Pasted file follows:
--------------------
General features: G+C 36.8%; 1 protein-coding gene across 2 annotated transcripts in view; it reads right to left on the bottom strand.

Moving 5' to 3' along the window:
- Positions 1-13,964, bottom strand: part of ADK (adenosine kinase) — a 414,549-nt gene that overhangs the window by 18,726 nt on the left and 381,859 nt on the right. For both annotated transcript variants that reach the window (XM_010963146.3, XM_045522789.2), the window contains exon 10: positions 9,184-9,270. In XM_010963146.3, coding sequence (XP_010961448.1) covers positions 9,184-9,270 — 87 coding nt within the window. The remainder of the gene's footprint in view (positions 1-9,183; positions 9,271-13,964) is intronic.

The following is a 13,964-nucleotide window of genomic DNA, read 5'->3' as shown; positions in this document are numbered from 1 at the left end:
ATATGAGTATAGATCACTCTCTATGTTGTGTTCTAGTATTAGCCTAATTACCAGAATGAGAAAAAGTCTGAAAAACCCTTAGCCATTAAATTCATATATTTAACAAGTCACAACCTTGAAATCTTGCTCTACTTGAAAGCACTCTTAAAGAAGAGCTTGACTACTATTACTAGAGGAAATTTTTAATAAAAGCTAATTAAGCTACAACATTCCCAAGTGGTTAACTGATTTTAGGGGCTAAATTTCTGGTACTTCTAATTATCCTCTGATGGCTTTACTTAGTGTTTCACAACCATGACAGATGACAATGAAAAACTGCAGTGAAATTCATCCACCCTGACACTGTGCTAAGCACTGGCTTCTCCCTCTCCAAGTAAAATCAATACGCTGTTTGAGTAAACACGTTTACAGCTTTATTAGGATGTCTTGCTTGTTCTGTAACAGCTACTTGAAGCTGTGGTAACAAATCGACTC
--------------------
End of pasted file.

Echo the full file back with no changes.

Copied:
General features: G+C 36.8%; 1 protein-coding gene across 2 annotated transcripts in view; it reads right to left on the bottom strand.

Moving 5' to 3' along the window:
- Positions 1-13,964, bottom strand: part of ADK (adenosine kinase) — a 414,549-nt gene that overhangs the window by 18,726 nt on the left and 381,859 nt on the right. For both annotated transcript variants that reach the window (XM_010963146.3, XM_045522789.2), the window contains exon 10: positions 9,184-9,270. In XM_010963146.3, coding sequence (XP_010961448.1) covers positions 9,184-9,270 — 87 coding nt within the window. The remainder of the gene's footprint in view (positions 1-9,183; positions 9,271-13,964) is intronic.

The following is a 13,964-nucleotide window of genomic DNA, read 5'->3' as shown; positions in this document are numbered from 1 at the left end:
ATATGAGTATAGATCACTCTCTATGTTGTGTTCTAGTATTAGCCTAATTACCAGAATGAGAAAAAGTCTGAAAAACCCTTAGCCATTAAATTCATATATTTAACAAGTCACAACCTTGAAATCTTGCTCTACTTGAAAGCACTCTTAAAGAAGAGCTTGACTACTATTACTAGAGGAAATTTTTAATAAAAGCTAATTAAGCTACAACATTCCCAAGTGGTTAACTGATTTTAGGGGCTAAATTTCTGGTACTTCTAATTATCCTCTGATGGCTTTACTTAGTGTTTCACAACCATGACAGATGACAATGAAAAACTGCAGTGAAATTCATCCACCCTGACACTGTGCTAAGCACTGGCTTCTCCCTCTCCAAGTAAAATCAATACGCTGTTTGAGTAAACACGTTTACAGCTTTATTAGGATGTCTTGCTTGTTCTGTAACAGCTACTTGAAGCTGTGGTAACAAATCGACTC